…But it’s a good one!
With great power comes great irresponsibility…
Nice. I see what you did there.
But, is Deadpool’s defining feature really irresponsibility? Is it this which makes him such a great foil for both Spiderman (who takes responsibility for everything in a whiny, emo, kind of way) and Wolverine (who takes responsibility for everything in a put-upon, patriarchal, too-honourable-to-walk-away style)? What is, or perhaps, should Deadpool be taking responsibility for, exactly? Deadpool has a lot of potential to be a hero; he’s a skilled fighter, practically immortal, and a combatant of outstanding resilience. Yet, just as Wade’s teacher’s probably told him in youth, he ‘has a tendency to let himself get distracted’, he ‘doesn’t look at the bigger picture’, and he ‘doesn’t really apply himself to the best of his ability at all times.’ Deadpool is not a hero. So, is Deadpool irresponsible, or simply lacking in responsibility – footloose, and fancy free, and free for anything
The use and abuse of masculine power is at the heart of most hero’s comic book narratives. Origin stories generally depict a young man grappling with power which is his birthright (mutant, demi-god) or is bestowed upon him by powerful institutions of the military industrial complex (Weapon X, Department K, Stark Industries). The inscription on Mjolnir sets a limit to Thor’s power – he can only wield it when ‘worthy’, and the recent film adaptations make this a direct command from Odin, the tellingly named All-Father. Wolverine is so appalled by his son’s abuse of power, that he surgically removes Daken’s own metal claws from his arms (Wolverine Origins #48). It is Peter Parker’s Uncle Ben who utters the famous aphorism ‘with great power comes great responsibility’ that the opening quotation plays upon.
Daken, and the supervillains with whom he aligns, can easily be read as irresponsible – their motivations are selfish quests for power or revenge at all costs. The trails of destruction, the disregard for bystander damage, the exploitation of complex and terrible humanitarian and political crises for personal gain…. Even heroes fall into this pattern. DC’s Batman has power and influence that could effect systemic change, but he prefers to take on villains one by one, as part of a cycle of vengeance – as illustrated beautifully in the comic Wondermark. The patriarchy is power – for better or for worse, and mostly, it’s worse.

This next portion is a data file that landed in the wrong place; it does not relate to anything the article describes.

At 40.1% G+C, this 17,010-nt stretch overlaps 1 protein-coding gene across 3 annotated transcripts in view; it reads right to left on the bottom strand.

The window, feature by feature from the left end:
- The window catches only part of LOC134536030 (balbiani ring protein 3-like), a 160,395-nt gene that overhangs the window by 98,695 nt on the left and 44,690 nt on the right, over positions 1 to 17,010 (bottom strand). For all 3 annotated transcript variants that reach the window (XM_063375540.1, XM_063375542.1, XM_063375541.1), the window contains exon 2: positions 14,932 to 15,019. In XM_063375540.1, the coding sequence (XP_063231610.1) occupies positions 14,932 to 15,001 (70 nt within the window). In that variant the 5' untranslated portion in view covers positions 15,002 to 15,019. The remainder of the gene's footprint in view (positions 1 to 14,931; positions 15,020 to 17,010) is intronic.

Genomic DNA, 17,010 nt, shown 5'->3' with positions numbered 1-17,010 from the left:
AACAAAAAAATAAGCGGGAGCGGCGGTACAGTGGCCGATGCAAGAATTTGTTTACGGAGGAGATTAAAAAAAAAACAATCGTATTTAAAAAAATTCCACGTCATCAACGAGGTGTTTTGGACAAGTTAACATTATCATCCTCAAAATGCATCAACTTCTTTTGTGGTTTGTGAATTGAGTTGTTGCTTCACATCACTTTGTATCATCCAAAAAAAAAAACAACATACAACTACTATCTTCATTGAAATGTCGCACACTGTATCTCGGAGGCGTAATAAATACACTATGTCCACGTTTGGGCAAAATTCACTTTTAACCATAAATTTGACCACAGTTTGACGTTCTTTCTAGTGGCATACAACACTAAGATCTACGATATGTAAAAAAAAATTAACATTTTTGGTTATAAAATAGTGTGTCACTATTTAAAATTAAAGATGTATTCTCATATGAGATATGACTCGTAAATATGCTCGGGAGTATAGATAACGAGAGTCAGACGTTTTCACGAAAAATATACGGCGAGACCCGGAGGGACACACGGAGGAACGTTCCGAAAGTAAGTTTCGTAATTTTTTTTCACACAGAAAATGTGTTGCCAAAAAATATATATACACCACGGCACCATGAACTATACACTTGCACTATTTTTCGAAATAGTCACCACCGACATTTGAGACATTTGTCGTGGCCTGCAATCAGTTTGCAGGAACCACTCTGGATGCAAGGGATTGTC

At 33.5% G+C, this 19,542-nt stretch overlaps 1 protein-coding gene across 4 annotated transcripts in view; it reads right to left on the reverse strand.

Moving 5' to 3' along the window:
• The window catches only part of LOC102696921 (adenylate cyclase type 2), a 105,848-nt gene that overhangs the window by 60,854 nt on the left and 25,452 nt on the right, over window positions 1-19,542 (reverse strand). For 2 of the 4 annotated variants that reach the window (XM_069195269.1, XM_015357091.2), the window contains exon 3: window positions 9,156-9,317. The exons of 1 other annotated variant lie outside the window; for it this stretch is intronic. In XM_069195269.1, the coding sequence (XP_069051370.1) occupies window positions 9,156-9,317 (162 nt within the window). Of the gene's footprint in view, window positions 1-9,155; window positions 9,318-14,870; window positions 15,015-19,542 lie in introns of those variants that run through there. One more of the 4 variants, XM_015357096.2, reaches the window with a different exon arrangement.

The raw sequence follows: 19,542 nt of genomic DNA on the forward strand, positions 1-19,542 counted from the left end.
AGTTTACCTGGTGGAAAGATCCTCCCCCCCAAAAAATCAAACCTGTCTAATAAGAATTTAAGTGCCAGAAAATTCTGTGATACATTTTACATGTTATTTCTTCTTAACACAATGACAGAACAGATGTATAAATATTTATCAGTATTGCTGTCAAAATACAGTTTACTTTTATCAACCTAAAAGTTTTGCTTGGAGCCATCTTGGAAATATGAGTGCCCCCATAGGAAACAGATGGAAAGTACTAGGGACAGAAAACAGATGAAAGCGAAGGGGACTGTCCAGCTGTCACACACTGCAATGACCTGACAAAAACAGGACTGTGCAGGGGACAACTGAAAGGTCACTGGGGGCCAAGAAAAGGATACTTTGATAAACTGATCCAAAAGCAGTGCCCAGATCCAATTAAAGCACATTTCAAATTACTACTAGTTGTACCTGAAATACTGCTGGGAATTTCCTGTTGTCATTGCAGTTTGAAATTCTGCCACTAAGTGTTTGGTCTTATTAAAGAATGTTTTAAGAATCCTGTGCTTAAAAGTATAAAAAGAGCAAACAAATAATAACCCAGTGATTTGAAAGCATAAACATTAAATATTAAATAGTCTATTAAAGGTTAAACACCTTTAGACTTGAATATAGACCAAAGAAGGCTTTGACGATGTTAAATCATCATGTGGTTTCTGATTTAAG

The personal power that the men so far mentioned have is enormous. Wolverine and Daken are fully weaponized super-soldiers. Parker’s powers could see him living the life of riley after a series of unexplained high-rise burglaries, or as the world’s most loathed paparazzi/blackmailer. Thor is a demi-god, enough said. Without morality, these mutants are monsters. Why is Bruce Banner not happy to wield the God-like power of the Hulk? Because his moral agency is compromised. Why are murderers like Wolverine redeemable? Because he reclaimed his moral agency – he went in search of his memory, and he took responsibility for his past, including his son, and his future. Whether he had the right to take responsibility for Daken’s future is another matter entirely.
Wade Wilson has always taken responsibility. He is a killer, and he knows it. He was before Weapon X, as he is after the Hospice. What happened to Wade was horrible, transformative both physically and psychically, and maybe he’s no longer in his right mind [ya think?]. But he was a soldier who became a mercenary for hire, and he was pretty good at it. Perhaps using plastic surgery to hide after a job gone bad is ‘irresponsible’, or perhaps it’s prudent given the world which he inhabits. Wade is a product of the patriarchal military industrial complex, just as he is a product of twentieth century discourses of masculinity and power. His only superpower is his ability to keep living – and the side effects of this inability to die are gruelling.
Wade Wilson doesn’t owe anybody shit, according to the logic of the very systems that made him. Wade Wilson is a by-product of patriarchy, a cancer in its arse. He did everything they told him, he ‘manned up’, he took it all to its logical conclusion – he’ll eat any spice, fight any opponent, screw anyone, and he’ll make dick jokes while doing it all. And this over-determined hyper-masculinity means he barrels through acceptable heterosexual male identification, and ends up way out in the no-man’s land of pansexual, camp, extravagance. Deadpool is polymorphously perverse. He is endlessly malleable and adaptable. The one constant in his personality is his refusal to take anything seriously.
He’s an eternal child, the child of patriarchy. Following in his father’s footsteps calling ‘look what I did, pa, lookit! lookit!’. If he can’t get attention and approval for his displays of macho aggression, then he’ll get your attention by smearing shit on the walls. This is why he’s an ‘anti-hero’. We love him because, like us, he is a product of a broken, corrupt system, still seeking validity and relevance within a system that rejects him as a failed experiment. Unlike us though, he has the power to take his stand. The only power Deadpool really has is over his own actions, and he knows that all too well, and that might well be what’s driving him mad.
Is Deadpool irresponsible? No. Is he immature? Hell yes.
And he’s my hero.